Yesterday was a lottery winner's lucky day.


A 44-year-old District man bought a winning $25,000 scratch-off lottery ticket at a convenience store in Northeast Washington only to have it snatched by a robber as he left the shop, D.C. police said.

Within two hours, officers arrested the alleged thief and reunited the victim with his ticket. Minutes later, the D.C. Lottery and Charitable Games Control Board had cut the man a check for his winnings, minus federal taxes, police said.

"He was ecstatic," said Detective William A. Riddle, who investigated the case. "He was smiling."

The victim, whose identity was withheld by authorities because he was a witness to the theft, seemed even more excited when police arrested his alleged assailant, Riddle said.

"He was very happy about that," Riddle added.

Last evening, police charged 38-year-old Rolland Thomas of the 2200 block of U Place SE with robbery with the threat of violence in the case. Thomas was held pending an initial appearance in D.C. Superior Court today.

The incident started about 2 p.m., when the victim entered a convenience store in the 1100 block of H Street NE and purchased a scratch-off lottery ticket, Riddle said.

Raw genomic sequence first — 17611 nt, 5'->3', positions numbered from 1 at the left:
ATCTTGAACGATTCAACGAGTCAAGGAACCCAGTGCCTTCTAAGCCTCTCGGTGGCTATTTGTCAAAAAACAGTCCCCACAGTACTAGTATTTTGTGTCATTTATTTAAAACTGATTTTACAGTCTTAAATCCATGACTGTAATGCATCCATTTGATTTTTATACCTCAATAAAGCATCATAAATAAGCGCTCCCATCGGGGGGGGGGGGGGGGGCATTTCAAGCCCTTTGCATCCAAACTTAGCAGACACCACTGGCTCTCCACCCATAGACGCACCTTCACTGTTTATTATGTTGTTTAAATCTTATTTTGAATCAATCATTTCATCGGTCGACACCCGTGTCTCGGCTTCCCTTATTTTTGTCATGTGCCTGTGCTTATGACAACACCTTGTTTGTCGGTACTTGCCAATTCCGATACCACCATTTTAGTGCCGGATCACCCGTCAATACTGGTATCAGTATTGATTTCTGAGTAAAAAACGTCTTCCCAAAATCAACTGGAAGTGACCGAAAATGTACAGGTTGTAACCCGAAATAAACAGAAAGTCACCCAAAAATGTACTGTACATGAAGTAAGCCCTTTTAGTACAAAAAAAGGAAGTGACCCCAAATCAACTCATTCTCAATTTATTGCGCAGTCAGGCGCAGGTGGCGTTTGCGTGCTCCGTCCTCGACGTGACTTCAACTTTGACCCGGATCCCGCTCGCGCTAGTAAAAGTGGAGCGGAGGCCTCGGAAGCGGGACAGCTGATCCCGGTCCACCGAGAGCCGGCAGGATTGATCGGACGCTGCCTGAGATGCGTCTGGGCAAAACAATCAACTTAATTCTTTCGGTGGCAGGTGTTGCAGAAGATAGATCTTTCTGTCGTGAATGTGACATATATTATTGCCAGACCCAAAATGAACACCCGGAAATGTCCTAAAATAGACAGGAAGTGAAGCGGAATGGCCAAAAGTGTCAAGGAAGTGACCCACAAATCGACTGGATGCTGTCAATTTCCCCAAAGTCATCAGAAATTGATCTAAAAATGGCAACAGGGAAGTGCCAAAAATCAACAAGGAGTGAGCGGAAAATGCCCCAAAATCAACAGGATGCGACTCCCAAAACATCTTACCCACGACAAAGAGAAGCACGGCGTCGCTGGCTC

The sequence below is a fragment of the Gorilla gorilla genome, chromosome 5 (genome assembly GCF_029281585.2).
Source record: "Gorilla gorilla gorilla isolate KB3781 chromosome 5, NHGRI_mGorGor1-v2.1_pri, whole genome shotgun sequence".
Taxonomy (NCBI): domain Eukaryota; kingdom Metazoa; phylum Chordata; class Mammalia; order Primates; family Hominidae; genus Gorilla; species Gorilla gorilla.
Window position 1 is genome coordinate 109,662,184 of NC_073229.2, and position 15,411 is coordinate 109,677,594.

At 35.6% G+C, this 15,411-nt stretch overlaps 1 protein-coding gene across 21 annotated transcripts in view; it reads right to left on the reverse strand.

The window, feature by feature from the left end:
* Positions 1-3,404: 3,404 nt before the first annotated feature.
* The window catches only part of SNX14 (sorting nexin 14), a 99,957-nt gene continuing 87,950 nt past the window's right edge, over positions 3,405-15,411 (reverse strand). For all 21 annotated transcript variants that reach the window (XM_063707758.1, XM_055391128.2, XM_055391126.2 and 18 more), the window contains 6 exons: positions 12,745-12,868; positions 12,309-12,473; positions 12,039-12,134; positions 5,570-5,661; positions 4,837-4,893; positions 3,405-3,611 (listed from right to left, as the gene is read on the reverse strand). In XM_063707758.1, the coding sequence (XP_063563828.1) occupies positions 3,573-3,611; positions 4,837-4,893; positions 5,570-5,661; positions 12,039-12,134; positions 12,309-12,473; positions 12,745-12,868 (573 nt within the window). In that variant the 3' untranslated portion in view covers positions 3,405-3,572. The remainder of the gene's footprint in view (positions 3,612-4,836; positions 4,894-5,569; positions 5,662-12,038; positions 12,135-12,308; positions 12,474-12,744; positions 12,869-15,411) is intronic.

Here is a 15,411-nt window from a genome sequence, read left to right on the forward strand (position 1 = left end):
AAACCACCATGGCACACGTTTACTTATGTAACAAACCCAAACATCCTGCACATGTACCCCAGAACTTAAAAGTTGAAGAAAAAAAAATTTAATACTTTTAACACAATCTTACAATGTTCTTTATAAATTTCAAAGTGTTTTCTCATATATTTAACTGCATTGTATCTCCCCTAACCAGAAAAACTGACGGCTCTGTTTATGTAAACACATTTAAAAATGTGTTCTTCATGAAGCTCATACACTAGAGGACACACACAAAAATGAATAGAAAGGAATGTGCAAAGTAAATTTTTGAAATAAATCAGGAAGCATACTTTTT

After realizing he had won $25,000, the man became excited and tried to cash the ticket at the counter.

The clerk declined, saying he could not pay out such a large amount, Riddle said.

The clerk then sent the customer to the lottery board's offices in Northwest Washington. As he left the store, the winner was jumped from behind, police said. The assailant took only one thing: the lottery ticket.

Officers Albert Williams and Natwan Logan took a report at the scene and watched videotape from a surveillance camera in the store. It showed the excited victim trying to cash his ticket and a man standing right behind him, staring over the lottery winner's shoulder at the suddenly valuable slip of paper, Riddle said.

The officers raced to the lottery claims offices in the 2000 block of 14th Street NW and gave employees their cell phone numbers to call in case anyone tried to claim the ticket.

Within 30 minutes, a woman and man showed up to cash the slip, and lottery officials alerted the officers, police said. Under questioning, the man and woman said they were acting on behalf of a friend.

Detectives soon persuaded the pair to call the friend and tell him they had the money and wanted to hand it over. When the man arrived minutes later, police arrested him, Riddle said.

The man was the same person seen standing behind the victim in the store's surveillance videotape, police said. The victim also identified him as his assailant in a photo array, police said.

The thief apparently had raced home after stealing the ticket and enlisted his friends to help him cash it. He evidently had child-support problems, police said, and was worried that the lottery board would confiscate the cash.